"Flippy" is a burger-flipping robot that is just one of the technological innovations in the fast food industry that will eventually make the union-backed "Fight for Fifteen" minimum wage movement irrelevant.

It's hard to fight for increased pay for a job that doesn't exist.

Flippy is a highly sophisticated machine that employs artificial intelligence in a revolutionary way.

KTLA:

Flippy is a brand new, burger flipping robot now cooking at a chain called CaliBurger, which serves up California style burgers and fries.

"The key to success in the restaurant industry is consistency. So anytime you go to a CaliBurger anywhere you know that the patty will be cooked exactly the same," said John Miller, CEO of Cali Group, the company that runs the chain.

The robot was developed by a subsidiary called Miso Robotics.

So how does it work?  Before Flippy can get started, it needs a little human help.  A co-worker puts raw patties on the grill.

"The kitchen of the future will always have people in it, but we see that kitchen as having people and robots," said David Zito, co-founder and chief executive officer of Miso Robotics.

Fewer people, more robots.  While this could be the fate of workers in many industries, the drive for a $15-an-hour minimum wage has accelerated the pace of technological breakthroughs in the fast food industry.

Flippy uses thermal imaging, 3D and camera vision to sense when to flip – and when to remove.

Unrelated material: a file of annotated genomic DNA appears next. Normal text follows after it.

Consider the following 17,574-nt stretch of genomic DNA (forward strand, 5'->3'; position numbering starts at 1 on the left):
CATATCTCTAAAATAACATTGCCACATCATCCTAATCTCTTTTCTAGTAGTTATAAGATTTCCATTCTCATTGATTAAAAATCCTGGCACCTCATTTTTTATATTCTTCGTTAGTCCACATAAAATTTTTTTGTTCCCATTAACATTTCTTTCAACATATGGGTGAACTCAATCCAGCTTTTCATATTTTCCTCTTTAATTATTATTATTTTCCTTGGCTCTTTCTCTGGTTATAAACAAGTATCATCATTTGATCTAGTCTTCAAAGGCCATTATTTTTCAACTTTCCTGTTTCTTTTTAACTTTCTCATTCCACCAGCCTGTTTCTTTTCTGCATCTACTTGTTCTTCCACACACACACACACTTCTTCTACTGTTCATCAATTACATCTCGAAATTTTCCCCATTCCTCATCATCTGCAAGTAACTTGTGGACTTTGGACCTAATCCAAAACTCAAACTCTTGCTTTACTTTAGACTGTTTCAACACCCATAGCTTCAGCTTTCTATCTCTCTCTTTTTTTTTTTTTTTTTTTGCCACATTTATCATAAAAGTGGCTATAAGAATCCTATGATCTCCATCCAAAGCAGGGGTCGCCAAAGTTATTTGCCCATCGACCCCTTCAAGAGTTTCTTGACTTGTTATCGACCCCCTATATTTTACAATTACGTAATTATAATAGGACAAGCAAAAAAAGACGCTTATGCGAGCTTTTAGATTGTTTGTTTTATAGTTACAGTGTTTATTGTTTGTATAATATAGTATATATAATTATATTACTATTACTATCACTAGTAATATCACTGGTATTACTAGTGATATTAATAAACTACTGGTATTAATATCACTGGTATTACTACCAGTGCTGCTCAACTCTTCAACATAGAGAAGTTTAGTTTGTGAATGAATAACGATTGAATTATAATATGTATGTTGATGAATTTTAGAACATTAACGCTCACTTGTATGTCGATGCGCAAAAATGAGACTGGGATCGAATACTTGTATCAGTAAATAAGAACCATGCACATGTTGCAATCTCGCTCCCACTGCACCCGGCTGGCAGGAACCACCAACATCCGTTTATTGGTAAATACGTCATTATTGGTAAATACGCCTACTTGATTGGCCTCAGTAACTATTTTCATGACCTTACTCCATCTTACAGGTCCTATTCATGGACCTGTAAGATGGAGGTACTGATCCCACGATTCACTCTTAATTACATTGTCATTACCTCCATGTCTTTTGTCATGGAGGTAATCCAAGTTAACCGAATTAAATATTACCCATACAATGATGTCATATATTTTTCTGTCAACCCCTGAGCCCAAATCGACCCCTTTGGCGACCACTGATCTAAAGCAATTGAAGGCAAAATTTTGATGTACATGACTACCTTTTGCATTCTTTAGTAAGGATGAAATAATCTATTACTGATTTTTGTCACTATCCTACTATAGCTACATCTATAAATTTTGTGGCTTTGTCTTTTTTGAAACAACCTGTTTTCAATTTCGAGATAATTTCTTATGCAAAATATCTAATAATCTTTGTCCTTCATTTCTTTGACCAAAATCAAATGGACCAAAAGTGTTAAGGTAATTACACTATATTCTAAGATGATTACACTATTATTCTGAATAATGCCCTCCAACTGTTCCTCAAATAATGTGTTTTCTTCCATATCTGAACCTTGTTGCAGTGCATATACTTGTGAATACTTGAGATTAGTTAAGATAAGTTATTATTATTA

"It detects the temperature of the patty, the size of the patty and the temperature of the grill surface," explained Zito.

The device also learns through artificial intelligence – basically, the more burgers that Flippy flips, the smarter it gets. Right now, cheese and toppings are added by a co-worker.

In addition to consistency and safety, CaliBurger says the robot can cut down on costs.

"It's not a fun job – it's hot, it's greasy, it's dirty," said Miller about the grill cook position.

Less turnover means less time training new grill cooks.

"This technology is not about replacing jobs – we see Flippy as that third hand," said Zito.

In addition to robots, the industry has also introduced fast food, self-serve kiosks, and other A.I. innovations.  The reason? 

Former McDonald's USA CEO Ed Rensi told Fox Business that, "It's cheaper to buy a $35,000 robotic arm than it is to hire an employee who's inefficient making $15 an hour bagging French fries."

It's what happens when you completely divorce the cost of labor from the value an employee contributes to a company's operation.  Burger flippers and drive-through window attendants are just not worth $15 an hour to a company's bottom line.  That simple, basic Economics 101 concept is lost on the naïve fast food workers who are oblivious to the fact that a machine can outperform them and has the advantage of never talking back to the boss, is never sick or late, and will work just as hard at the beginning of a shift as at the end.

It's ironic that in pressing for unrealistic wages, fast food workers have spurred companies to innovate.  In effect, they've worked to end their own jobs.